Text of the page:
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Let $n,p \in \mathbb N$ and consider the integer partition of $$\left\lfloor \frac{n(p-1)}{2} \right\rfloor$$ into $p$ or less parts, each of which is less or equal to $n-1$.

Can the number of partitions be bounded by $$ {m+p-1 \choose p}$$ with a suitable $m < n-1$?

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  • $\begingroup$ Intuitively, it feels like something like this should hold: the first expression is a set of Young diagrams, but a Young diagram can also be seen as a path, where one chooses up-steps or right-steps. The latter is easily counted by a binomial. $\endgroup$ – Per Alexandersson Oct 3 '14 at 12:15
  • $\begingroup$ I'd suggest to get rid of the "-1". In fact, in the answer of the other thread mathoverflow.net/questions/182401/…, it seems like n and p have been swapped by error. So you should just ask for the number of partitions of {np/2] with $\le p$ parts each $\le n$, to be bounded by $\binom {m+p}p$ for suitable m<n. $\endgroup$ – Wolfgang Oct 3 '14 at 15:38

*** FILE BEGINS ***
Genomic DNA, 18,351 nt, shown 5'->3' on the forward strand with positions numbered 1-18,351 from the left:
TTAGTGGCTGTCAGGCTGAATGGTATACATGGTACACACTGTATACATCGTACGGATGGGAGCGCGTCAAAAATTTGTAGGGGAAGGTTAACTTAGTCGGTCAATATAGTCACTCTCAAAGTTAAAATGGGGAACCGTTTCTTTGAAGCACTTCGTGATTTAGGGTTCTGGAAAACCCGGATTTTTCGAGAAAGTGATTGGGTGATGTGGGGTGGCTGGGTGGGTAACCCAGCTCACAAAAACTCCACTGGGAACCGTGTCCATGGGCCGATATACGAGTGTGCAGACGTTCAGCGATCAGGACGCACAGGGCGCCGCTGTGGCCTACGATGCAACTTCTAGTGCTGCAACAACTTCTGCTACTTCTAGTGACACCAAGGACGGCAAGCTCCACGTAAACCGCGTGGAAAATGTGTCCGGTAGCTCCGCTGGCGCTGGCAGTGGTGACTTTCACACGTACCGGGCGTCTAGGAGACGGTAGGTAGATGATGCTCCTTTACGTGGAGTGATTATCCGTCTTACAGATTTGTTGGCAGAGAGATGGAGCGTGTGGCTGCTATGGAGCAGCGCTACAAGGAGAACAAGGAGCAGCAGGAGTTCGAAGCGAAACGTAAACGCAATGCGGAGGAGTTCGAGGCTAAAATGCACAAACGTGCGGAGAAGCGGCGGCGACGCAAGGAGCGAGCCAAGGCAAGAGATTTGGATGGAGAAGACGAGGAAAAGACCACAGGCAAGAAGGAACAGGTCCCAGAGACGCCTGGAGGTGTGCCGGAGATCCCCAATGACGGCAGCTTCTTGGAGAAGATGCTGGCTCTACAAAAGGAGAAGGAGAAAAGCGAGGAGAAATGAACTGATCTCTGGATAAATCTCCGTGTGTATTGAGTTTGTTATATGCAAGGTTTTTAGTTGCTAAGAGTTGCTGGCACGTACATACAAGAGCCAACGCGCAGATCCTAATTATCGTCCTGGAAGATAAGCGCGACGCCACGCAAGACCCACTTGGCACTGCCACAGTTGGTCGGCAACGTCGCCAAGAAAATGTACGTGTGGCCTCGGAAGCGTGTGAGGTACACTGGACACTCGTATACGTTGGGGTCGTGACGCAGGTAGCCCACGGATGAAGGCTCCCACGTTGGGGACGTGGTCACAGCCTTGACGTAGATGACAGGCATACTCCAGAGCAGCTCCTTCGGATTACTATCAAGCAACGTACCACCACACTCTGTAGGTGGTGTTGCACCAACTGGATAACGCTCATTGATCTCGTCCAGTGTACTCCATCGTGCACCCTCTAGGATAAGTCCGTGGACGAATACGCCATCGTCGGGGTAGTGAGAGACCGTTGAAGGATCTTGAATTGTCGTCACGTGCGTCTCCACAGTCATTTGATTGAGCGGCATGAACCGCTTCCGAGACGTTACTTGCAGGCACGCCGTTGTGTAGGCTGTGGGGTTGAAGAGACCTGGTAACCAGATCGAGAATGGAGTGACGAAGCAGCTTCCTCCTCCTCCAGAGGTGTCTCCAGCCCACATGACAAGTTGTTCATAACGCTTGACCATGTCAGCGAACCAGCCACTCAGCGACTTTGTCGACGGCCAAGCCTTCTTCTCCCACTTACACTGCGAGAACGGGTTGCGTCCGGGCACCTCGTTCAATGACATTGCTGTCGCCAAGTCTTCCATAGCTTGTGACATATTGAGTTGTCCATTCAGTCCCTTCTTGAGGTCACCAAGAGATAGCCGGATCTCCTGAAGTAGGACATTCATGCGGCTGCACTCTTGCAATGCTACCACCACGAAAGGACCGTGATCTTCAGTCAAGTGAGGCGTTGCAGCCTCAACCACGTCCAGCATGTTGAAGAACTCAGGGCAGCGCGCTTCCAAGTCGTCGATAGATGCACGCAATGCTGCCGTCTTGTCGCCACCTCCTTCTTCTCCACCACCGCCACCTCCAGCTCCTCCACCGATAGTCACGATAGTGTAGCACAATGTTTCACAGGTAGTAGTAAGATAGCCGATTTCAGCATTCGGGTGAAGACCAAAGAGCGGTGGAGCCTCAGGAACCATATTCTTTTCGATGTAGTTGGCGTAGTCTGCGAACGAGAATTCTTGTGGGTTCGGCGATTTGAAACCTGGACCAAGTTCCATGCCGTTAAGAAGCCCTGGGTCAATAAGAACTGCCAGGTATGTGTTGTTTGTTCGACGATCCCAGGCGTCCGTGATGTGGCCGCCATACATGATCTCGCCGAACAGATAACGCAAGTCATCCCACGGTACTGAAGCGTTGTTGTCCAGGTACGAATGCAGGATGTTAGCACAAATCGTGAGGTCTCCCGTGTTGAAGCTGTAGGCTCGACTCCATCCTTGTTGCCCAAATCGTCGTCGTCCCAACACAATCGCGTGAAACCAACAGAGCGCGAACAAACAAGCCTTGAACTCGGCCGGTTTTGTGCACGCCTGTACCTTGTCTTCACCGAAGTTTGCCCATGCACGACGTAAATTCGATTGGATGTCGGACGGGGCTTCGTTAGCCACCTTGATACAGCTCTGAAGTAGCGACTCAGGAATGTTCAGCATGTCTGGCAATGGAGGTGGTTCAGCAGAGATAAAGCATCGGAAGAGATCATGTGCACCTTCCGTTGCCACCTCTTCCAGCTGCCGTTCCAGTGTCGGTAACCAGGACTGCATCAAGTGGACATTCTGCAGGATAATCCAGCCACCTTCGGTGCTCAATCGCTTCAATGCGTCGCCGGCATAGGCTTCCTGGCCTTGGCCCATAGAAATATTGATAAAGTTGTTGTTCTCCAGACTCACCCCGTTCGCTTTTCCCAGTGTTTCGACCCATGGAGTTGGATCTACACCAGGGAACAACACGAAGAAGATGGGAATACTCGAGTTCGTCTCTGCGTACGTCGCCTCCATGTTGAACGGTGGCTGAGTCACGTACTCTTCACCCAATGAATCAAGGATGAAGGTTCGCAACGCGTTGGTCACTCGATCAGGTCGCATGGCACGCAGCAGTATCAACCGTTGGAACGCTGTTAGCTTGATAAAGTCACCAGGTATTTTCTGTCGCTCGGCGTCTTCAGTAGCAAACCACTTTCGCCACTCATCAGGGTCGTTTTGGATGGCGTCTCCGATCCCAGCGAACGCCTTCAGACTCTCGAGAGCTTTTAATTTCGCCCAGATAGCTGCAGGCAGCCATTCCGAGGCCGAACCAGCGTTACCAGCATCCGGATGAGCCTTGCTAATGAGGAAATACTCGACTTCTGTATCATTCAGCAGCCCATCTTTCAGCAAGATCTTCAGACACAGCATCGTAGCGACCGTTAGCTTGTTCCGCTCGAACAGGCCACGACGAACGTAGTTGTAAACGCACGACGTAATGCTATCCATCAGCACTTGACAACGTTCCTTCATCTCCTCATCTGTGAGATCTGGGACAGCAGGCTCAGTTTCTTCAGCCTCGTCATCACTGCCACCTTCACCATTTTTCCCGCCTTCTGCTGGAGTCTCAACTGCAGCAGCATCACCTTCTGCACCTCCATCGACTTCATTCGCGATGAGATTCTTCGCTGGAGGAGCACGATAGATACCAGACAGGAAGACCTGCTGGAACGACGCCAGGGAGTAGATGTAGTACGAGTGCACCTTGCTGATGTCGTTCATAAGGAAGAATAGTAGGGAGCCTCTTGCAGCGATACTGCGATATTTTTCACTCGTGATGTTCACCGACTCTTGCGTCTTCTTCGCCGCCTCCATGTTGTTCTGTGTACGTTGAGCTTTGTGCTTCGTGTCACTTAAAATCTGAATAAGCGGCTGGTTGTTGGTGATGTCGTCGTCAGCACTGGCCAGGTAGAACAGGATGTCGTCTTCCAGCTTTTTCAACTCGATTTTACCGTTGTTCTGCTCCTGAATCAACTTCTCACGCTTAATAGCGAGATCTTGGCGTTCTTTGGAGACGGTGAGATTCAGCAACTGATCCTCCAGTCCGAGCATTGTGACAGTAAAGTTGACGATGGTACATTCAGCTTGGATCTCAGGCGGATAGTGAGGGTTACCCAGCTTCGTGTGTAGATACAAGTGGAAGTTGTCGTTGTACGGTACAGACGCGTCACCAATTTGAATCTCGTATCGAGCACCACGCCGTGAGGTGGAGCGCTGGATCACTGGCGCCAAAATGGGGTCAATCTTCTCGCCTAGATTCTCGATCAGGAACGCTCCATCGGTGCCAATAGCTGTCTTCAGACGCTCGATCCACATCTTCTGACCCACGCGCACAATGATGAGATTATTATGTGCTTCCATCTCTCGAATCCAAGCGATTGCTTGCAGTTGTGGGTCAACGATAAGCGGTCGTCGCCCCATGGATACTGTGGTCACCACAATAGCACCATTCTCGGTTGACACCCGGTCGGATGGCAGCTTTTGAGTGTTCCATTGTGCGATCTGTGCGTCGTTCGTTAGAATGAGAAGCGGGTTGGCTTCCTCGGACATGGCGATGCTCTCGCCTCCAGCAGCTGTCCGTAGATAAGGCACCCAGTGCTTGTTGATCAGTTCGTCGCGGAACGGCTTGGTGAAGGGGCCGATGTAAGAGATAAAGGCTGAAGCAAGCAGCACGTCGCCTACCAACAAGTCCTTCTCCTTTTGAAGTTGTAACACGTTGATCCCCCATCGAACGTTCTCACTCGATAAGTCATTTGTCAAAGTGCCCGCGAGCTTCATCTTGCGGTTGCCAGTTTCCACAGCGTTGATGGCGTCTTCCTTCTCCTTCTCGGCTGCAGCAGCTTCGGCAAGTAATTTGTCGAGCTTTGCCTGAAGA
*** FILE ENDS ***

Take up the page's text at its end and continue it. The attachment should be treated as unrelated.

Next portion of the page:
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The number of partitions of $\lfloor np/2\rfloor$ with $\leq p$ parts each $\leq n$ is the middle coefficient of the $q$-binomial coefficient $\left[ n+p\atop p\right]$. For fixed $p$ it follows from http://math.mit.edu/~rstan/papers/qbc.pdf that this middle coefficient is asymptotic to $$ \frac{A(p-1,\lceil p/2\rceil)n^{p-1}}{(p-1)!p!} $$ as $n\to \infty$, where $A(p-1,\lceil p/2\rceil)$ denotes an Eulerian number. This seems to me to be a better result than bounding by ${m+p\choose p}$ for some $m$.

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Perhaps the closest you can get to the type of result you seek may be achieved with the following Erdős-Lehner result: As $N\rightarrow \infty$ the number of partitions of $N$ into exactly $M$ parts is asymptotic to $\frac{1}{M!}{N-1\choose M-1}$, where $M=o(n^{1/3})$.

See page 56 of GE Andrews, "The Theory of Partitions", Cambridge 1984.

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